Although not breath-catching, this is a very pleasing little tree throughout the four seasons. Mine was made from an air layering in 1968. Give it a good top and root prune when it has finished flowering in spring and repot. In the course of summer. a few unwanted branches can be cut out and the excess fluff at the base of the branches must be pulled off to bring out the elegance of the tree. At the same time. the branches must be pulled downwards to weep like a willow. Do it either with string or very loose wire which can be removed after a few weeks.


A truly lovely subject for bonsai as the blooms are spectacular and the tree itself is quite passable the rest of the year. Repot at bud movement in early spring, root trimming just sufficiently to give a bit of space in the pot. DO NOT APPLY FERTILISER FOR AT LEAST SIX WEEKS, and after that only a gentle one like Seagrow. I know to my cost as the best tree I have ever had (past and future) was a forty year old wisteria which I killed with one small application of granular fertiliser which a grower with four times my experience of bonsai coerced me into using. The wisteria is a vine and to keep it in tree shape. the long shoots which it continually sends out must be shortened to one or two eyes. With maturity it sends out less long shoots and develops more flowering buds.

Crab apple

When in bloom. a glorious sight. really ugly in summer and quite attractive when bare. I bought a young grafted specimen in 1961. It now has a stout trunk and beautiful strong surface roots. It has deep pink buds which open into a profusion of white blossoms on long drooping stems. It was not until I discovered that it must be repotted in AUTUMN and not in spring that it has blossomed so successfully. With the autumn repotting, shorten the roots but do not touch the branches until after flowering and then prune lightly so as to keep the shape. I am afraid that my tree does not bear its little golden apples because I keep it indoors for a good three weeks and the bees do not get a chance to fertilise the flowers.


Comes into its own when the fruits change to orange. but it is attractive throughout the year. My tree has developed from a young grafted specimen acquired in 1961. I fee! that the optimum time for repotting would be immediately after tile fruit drops but as I have not got the courage to repot a mature tree in February, I wait for the cooler autumn weather even if the tree is already in flower again. I do. however. give a judicious and fairly severe pruning just after fruit drop and shorten long, sappy big-leaved shoots several times in the course of the growing season. Root pruning is of course attended to before repotting.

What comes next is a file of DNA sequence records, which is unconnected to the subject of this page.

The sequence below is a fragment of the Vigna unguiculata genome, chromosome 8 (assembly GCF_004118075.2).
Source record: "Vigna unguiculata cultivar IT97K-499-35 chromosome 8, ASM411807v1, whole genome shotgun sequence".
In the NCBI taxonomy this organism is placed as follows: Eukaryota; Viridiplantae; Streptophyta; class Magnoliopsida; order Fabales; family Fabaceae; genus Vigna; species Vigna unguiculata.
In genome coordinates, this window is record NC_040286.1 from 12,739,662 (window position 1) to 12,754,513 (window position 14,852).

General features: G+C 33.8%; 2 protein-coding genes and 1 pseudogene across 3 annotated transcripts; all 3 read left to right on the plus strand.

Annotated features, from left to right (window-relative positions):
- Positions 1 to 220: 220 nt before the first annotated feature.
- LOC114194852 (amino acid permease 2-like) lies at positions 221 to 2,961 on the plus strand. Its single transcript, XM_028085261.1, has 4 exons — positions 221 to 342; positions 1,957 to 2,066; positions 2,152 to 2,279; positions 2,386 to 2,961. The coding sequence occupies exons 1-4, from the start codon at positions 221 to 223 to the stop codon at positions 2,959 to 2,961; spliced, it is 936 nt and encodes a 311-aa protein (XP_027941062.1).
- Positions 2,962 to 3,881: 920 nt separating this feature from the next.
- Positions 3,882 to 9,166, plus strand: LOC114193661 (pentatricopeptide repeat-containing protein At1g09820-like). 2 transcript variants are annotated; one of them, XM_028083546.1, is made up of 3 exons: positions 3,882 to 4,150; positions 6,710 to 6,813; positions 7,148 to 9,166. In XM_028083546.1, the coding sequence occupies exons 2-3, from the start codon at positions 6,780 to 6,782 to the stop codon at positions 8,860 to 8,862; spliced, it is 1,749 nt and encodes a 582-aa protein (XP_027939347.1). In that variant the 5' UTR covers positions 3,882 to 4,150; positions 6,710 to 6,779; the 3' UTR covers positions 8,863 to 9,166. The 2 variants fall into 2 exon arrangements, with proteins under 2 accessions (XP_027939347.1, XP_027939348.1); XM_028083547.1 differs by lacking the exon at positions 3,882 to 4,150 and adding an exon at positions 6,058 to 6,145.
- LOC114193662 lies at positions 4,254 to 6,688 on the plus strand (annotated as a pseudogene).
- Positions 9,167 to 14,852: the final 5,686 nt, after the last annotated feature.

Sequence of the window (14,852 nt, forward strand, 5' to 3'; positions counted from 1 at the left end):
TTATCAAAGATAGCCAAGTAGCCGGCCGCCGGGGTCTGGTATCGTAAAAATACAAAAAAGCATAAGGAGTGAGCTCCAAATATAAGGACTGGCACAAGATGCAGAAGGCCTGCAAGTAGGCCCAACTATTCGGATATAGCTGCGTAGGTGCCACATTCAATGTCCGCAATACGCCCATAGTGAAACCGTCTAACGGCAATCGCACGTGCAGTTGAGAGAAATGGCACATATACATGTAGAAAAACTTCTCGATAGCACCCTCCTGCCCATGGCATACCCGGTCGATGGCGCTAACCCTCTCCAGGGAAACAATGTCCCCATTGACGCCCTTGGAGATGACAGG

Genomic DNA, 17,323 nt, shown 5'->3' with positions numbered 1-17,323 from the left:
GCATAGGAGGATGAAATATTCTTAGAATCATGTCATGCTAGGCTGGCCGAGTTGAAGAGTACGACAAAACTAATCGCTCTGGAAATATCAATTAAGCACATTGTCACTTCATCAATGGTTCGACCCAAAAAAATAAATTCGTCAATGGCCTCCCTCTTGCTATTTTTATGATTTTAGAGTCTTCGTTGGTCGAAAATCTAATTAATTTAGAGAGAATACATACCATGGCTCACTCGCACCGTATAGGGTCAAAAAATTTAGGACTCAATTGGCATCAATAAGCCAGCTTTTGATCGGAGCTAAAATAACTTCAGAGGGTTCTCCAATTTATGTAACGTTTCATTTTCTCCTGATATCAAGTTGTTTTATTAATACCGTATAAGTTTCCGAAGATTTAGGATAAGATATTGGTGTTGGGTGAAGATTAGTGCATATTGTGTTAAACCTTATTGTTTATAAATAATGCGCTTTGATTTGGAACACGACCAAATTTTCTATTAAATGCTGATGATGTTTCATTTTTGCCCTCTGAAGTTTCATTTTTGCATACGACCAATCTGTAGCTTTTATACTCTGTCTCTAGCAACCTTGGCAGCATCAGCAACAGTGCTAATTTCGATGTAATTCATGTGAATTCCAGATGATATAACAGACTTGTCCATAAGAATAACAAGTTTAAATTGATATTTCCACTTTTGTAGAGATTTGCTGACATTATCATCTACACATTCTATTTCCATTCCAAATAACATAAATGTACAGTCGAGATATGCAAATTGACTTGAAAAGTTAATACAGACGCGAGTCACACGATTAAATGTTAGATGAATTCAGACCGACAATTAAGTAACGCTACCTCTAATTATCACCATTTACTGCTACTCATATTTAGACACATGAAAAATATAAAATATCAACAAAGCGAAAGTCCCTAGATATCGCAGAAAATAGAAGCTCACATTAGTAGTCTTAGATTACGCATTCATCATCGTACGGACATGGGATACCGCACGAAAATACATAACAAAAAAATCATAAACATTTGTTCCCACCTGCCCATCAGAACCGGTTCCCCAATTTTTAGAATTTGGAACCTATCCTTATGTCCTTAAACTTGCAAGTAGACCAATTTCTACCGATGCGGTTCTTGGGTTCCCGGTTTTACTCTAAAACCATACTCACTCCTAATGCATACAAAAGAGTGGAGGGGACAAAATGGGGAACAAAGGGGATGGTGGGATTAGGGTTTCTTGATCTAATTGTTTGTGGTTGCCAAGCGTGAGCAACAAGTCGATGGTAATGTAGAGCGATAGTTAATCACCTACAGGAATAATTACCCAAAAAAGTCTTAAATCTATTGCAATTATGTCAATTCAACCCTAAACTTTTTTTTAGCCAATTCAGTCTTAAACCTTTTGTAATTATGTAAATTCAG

Contact Us

We would be happy to hear from you should you like to find out more about the club, meetings or bonsai in general.

Send us a mail

Year Programme

We have an exciting calendar of club meetings, events and public exhibitions planned for 2017/8.

Learn more


If your were silent

Flight of herons on dark sky...

Oh! Autumn snowflakes! ~ Sokan

Random Bonsai Tip

Straightening training wire - For those who don't know and for those who have forgotten - to straighten training wire that has been removed from a tree, grasp each end of the wire with a pair of pliers and jerk apart. Alternatively, grasping one end of the wire in a vice, and the other with pliers is much more effective as then it is possible to rub the shaft of a screwdriver up and down the wire getting rid of the small bumps.